Thursday, May 10, 2007


They are very much worthwhile. They must be very much in style!" That line has been going through my head all day. It is, of course, from Dr. Seuss' "The Tooth Book". Addy started teething yesterday, and when Addy is getting teeth, it is NO FUN! Liam was an easy peasy teether, no worries, no fuss. But Addy. Addy is another story entirely. Each time she cuts a tooth (in this case, 2) she gets a raging fever, a horrible diaper rash, and the crankies, which on a scale of 1 to 10 would be a 23. She wakes up every hour on the hour at night, so maybe you can add this up for me: sleep deprived, aching toothed baby+sleep deprived, aching bodied mom= ? Or maybe if it was an elementary school math word problem, it would look something like this: "Addison, a 13 month old baby girl, is teething her back 2 teeth, which are always the hardest to get in anyway. At night, when the other family members in the house who are *not* teething are trying to sleep, Addison wakes up every hour on the dot. If it takes her mother 15 minutes to get her back to sleep, how much sleep is her mother getting? Addison goes to bed at 7:30 and wakes up at 7 a.m. at the first sign that there may be sun peeking through her blinds." I don't know what the answer is, I'm too tired to compute it, but if you do, don't tell me, because it will just make me more tired to hear the mathematical equivalent of my fatigue.
In other toothy news, I had a cavity filled this morning and my baby tooth, my only claim to uniqueness and fame among my peers, pulled. I have put the tooth pulling off for about 2 years, because, you know, that whole-yanking-on-something-in my-mouth-thing doesn't sound But it happened so fast I didn't even know he had pulled it. However, he was quite chatty and kept asking me questions that required long answers, while he had the numbing needle in my mouth. After he had numbed my mouth, he told me to sit up and he would be back in about 10 minutes, to give the anesthetic time to take real good. I sat up, in a kind of nervous stupor, (because needles plus my mouth equals hives and sweaty hands) and he goes "You don't like to talk, do you?". What I said was "I cant talk! My mouth feels really weird!" What I was thinking was "I love to talk, I talk all the time, except, you know, for the times that there IS A 3 INCH NEEDLE IN MY MOUTH!". They got done with the whirring torture devices and stuck a piece of gauze in my mouth to blot the small amount of blood from the extraction (which was in the very front of my mouth), and then they made me walk out of there like that! I was like "are you sure you want me to do that? I dont wanna scare the kids in the waiting room. They'll take one look at me with that bloody gauze hanging out of my mouth and decide that going to the dentist isn't such a good excuse for missing school, after all." When I got home I took some me-time with my best friend Blue Bell Cookies and Cream, which tastes the same even if my chewing and swallowing capabilities are diminished, thank goodness. And now that I think about it, my deep love of Cookies n Cream is probably a contributing factor in the appearance of the cavity, but I figure that's what brushing and flossing were invented for.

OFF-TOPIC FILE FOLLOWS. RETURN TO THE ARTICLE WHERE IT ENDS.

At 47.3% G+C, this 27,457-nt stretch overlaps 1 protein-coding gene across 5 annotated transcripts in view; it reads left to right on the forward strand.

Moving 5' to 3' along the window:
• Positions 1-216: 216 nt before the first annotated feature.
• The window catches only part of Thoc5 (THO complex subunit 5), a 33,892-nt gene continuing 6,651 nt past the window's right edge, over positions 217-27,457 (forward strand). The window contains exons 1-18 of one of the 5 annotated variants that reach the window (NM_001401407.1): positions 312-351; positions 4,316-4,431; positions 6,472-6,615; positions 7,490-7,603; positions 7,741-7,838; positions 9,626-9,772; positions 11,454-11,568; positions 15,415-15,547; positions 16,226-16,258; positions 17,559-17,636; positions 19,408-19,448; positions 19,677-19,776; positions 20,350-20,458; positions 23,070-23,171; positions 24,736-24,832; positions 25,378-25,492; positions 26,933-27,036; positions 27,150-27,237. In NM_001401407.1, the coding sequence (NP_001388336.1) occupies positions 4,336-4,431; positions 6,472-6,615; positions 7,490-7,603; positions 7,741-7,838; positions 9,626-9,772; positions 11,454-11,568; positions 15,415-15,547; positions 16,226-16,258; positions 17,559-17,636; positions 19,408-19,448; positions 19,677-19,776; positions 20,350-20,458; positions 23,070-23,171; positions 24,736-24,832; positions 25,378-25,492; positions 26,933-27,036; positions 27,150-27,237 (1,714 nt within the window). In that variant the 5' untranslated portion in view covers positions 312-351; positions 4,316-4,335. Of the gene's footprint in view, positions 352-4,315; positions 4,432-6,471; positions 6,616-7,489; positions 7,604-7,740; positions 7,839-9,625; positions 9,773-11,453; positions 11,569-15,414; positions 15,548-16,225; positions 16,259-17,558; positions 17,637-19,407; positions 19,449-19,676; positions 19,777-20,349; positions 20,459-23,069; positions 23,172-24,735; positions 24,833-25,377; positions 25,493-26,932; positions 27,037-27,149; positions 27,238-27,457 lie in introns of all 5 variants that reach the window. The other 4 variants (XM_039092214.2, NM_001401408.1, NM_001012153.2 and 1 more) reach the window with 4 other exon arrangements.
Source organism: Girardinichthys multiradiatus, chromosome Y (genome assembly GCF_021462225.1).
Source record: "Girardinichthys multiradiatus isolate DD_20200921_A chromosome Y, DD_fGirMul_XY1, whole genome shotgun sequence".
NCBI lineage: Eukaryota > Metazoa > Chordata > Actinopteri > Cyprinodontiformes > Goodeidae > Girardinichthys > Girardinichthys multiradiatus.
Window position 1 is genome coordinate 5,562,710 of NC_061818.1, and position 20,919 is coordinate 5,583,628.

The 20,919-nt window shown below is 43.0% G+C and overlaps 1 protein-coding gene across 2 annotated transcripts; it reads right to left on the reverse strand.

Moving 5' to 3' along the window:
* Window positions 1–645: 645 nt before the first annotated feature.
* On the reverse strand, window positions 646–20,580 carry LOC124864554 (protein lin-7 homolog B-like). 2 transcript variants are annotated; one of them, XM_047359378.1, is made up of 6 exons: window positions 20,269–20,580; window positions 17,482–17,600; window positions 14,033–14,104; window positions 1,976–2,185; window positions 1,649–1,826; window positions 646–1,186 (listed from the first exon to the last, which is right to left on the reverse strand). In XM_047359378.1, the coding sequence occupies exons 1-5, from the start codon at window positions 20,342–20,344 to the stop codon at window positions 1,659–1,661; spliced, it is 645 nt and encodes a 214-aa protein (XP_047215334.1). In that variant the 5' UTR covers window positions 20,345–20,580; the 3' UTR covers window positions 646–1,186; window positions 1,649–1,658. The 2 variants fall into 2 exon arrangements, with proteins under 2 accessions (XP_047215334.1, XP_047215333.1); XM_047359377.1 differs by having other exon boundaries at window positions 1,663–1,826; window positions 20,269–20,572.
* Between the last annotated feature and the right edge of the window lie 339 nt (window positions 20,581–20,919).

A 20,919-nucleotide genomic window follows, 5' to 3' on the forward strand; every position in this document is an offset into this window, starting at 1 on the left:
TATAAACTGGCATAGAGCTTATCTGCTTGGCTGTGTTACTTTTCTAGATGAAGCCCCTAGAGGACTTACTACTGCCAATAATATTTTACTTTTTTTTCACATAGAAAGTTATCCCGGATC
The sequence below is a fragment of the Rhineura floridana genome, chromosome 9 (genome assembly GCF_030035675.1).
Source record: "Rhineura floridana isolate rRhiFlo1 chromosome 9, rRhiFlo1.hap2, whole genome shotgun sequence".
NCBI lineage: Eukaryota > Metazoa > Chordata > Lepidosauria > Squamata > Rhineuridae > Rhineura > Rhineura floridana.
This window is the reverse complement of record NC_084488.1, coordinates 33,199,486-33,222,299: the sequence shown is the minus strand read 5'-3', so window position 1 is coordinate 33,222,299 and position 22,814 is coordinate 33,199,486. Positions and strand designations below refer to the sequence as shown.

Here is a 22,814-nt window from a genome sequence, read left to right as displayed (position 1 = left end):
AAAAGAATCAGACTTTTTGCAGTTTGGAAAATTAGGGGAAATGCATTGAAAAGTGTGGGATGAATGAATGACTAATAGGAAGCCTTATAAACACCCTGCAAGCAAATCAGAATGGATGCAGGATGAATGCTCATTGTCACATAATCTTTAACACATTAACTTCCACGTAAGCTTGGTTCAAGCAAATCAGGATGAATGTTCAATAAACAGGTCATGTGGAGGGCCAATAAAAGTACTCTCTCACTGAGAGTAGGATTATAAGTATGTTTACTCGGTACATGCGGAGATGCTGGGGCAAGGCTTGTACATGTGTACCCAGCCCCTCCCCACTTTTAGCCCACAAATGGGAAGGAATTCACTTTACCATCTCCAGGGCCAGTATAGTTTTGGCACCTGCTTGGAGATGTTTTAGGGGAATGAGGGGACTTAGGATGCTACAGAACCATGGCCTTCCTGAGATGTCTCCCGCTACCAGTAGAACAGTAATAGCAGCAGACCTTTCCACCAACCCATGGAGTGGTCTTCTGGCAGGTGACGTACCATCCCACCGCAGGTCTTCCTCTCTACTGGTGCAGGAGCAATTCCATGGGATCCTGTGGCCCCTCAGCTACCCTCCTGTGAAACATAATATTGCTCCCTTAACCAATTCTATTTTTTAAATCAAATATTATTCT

BROKEN said...

I see a pattern developing here. Are you still married? Where is Shawn during all these fun times???? Golfing!

Just think by the time you have your fifth kid, you will have it down pat.

Karie said...

Finding out that you were were special because you had a baby tooth pulled out as an adult, just took my specialness away because I thought I was the only one who got a baby tooth pulled out in my 30's (of course, I had mine longer (imagine the horn playing do-da-do) ha, ha. Apparetnly it's hereditary. May Aunt had the same situation. I'm glad the kids in the waiting room weren't to shaken up!